Tire shops will push an alignment on me even though the tires wore nearly perfectly. No thank you. :) The car drives how I like it, the tires are wearing good...please don't touch it.

Our Ascent is perfect, at least as far as dynamics go. Tire wear seems consistent with other vehicles so far. We have about 1,200 miles on it and the front tires are just starting to get a bit of directional wear at the very outside edges (rub your hand rearward and feel the ridges, rub your hand forward and it's smooth). This is a very typical wear pattern for front-heavy vehicles. This will eventually switch to the other side of the car and that pattern will start to wear "the other way". The "backwards" pattern will eventually wear flat, and then start in in the "forward" direction again. I usually rotate tires when I do oil, at 5,000 mile intervals.

Tire wear is, of course, one result of alignment. There are compromises all around. An aggressive alignment that creates crisp handling is often at the expense of tire wear. An alignment setting that produces very neutral wear will often feel a little sloppy to the driver, because that scrub angle hasn't been achieved yet when the driver turns the wheel. The tolerances allowed are usually fairly broad, and two alignments that are both "correct" can feel a little different.

Anyway...no, I would not recommend an alignment "just cuz". If you're not happy with how it drives, or you have issues with tire wear, then that's a different story.
Thank you for the detail. I have just over 25,000 miles and the orignial tire tread is great. No pulling either so I guess I will just leave it. I rotate it as you do. I also just changed out my winter tires.
 

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Just heard an interview sharing an interesting alignment story. The interviewee owned a custom alignment shop and one day he had a metro to align. No problem. Straight forward job. 10 000 miles later the car is back and the new high end 80 000 mile tires are bald. He replaced the tires under warranty and checks the alignment specs. They are all in the green. No problems. Everything is checking out so he scratches his head and releases the vehicle. 6,000 miles later the car is back in the shop. Tires are almost bald and again the alignment specs are good. He can not figure it out. So he asks to talk with owner of vehicle who happens to be waiting in the shop. He walks in and sees a 400+ pound women. Now he understands but is clearly in a predicament on how to respectfully break the news. He gets her into the drivers seat while on the rack and the alignment specs indicates it is now way off in the red. While she is in the vehicle he adjusts the alignment and the specs are green once again.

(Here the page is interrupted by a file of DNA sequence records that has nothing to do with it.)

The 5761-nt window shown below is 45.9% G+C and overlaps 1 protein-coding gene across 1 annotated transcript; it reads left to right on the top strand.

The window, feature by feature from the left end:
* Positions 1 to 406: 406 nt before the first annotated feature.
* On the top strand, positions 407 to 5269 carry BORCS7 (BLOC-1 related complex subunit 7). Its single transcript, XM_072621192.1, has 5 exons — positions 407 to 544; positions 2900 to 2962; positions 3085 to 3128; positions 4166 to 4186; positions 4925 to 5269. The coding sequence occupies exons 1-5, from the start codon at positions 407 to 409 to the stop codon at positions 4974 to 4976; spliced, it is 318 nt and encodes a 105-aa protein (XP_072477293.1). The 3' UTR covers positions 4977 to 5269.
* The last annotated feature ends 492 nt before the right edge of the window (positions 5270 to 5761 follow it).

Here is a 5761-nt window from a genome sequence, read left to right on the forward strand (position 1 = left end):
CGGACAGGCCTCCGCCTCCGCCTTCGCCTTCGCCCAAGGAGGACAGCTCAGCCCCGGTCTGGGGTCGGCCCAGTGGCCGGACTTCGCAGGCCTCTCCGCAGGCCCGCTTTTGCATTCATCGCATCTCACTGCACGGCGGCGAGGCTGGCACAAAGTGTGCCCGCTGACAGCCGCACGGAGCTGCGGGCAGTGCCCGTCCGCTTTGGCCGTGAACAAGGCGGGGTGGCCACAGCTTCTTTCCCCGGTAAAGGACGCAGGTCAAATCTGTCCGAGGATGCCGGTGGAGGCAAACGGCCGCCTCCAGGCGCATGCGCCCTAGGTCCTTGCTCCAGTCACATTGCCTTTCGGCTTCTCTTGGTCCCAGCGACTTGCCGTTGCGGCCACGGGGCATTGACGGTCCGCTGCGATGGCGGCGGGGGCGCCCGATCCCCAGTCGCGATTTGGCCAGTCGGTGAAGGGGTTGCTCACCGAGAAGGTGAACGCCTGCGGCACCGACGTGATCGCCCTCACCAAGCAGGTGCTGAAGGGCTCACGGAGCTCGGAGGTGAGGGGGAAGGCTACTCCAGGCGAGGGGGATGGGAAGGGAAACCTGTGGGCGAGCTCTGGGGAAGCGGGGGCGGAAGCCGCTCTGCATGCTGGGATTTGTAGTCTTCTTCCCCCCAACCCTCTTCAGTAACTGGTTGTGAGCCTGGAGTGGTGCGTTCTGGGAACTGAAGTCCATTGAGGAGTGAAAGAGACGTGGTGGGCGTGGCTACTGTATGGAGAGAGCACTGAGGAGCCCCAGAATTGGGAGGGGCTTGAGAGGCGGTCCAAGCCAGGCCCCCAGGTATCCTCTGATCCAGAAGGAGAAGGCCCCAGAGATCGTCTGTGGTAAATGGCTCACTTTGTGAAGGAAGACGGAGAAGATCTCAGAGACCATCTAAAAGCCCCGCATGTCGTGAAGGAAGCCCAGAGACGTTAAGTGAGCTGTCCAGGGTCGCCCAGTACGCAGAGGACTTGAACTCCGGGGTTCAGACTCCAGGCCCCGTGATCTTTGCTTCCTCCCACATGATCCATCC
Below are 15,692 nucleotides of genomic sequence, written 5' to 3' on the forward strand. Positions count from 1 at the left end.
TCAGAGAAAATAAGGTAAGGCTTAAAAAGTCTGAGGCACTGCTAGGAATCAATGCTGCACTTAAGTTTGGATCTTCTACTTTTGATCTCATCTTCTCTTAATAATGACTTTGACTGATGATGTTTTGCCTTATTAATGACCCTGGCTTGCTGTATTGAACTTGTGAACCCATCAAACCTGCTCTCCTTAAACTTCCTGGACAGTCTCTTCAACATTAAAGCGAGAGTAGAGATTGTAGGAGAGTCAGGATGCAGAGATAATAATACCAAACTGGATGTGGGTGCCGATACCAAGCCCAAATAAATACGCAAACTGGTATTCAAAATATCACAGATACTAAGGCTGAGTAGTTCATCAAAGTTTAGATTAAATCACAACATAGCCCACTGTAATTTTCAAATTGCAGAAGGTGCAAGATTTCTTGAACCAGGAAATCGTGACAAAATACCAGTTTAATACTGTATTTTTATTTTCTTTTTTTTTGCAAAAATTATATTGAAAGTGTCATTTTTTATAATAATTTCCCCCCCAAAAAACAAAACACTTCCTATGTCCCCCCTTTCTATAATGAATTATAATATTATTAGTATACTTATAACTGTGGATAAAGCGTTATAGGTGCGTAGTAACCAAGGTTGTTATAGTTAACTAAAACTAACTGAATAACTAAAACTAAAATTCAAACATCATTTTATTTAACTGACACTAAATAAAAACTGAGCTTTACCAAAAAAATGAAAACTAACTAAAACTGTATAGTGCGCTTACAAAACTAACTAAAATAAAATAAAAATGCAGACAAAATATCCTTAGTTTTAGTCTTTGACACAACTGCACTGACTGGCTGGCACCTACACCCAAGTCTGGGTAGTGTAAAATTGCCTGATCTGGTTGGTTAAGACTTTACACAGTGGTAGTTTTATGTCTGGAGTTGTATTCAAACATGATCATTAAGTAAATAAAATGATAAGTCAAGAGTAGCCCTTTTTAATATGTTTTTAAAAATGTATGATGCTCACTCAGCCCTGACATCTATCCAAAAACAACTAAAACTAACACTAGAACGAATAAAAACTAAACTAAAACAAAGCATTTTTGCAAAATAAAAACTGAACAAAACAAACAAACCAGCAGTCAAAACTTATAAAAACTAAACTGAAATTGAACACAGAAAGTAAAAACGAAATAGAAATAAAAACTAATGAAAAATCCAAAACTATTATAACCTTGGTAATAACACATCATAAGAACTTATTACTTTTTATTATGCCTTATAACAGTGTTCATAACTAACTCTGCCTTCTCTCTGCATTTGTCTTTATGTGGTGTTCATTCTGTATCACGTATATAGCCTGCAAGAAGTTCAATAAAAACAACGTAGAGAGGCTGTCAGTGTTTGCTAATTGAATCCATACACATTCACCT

No future visits from the metro for bad tires or problem alignments. I never considered how significant weight distribution could impact driving, alignment and tire wear.
 

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A Geo Metro? The drive might have accounted for 20% of the GVW.

Back when I worked for a shop which did lifetime alignments, I'd ask the driver to take me for a ride if they came in frequently for re-dos. I'd find various driving "techniques" which were the root cause. Ie: forcing the wheel past full lock or hitting speed bumps without slowing down. This was back before rack and pinion and there were more moving parts to loosen or bend.
 

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A Geo Metro? The drive might have accounted for 20% of the GVW.

Back when I worked for a shop which did lifetime alignments, I'd ask the driver to take me for a ride if they came in frequently for re-dos. I'd find various driving "techniques" which were the root cause. Ie: forcing the wheel past full lock or hitting speed bumps without slowing down. This was back before rack and pinion and there were more moving parts to loosen or bend.
Pretty close on the guess. 1693 lbs curb weight.
 

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Just heard an interview sharing an interesting alignment story. The interviewee owned a custom alignment shop and one day he had a metro to align. No problem. Straight forward job. 10 000 miles later the car is back and the new high end 80 000 mile tires are bald. He replaced the tires under warranty and checks the alignment specs. They are all in the green. No problems. Everything is checking out so he scratches his head and releases the vehicle. 6,000 miles later the car is back in the shop. Tires are almost bald and again the alignment specs are good. He can not figure it out. So he asks to talk with owner of vehicle who happens to be waiting in the shop. He walks in and sees a 400+ pound women. Now he understands but is clearly in a predicament on how to respectfully break the news. He gets her into the drivers seat while on the rack and the alignment specs indicates it is now way off in the red. While she is in the vehicle he adjusts the alignment and the specs are green once again.
No future visits from the metro for bad tires or problem alignments. I never considered how significant weight distribution could impact driving, alignment and tire wear.
I actually pack my car with my most common gear setup before each alignment for that reason.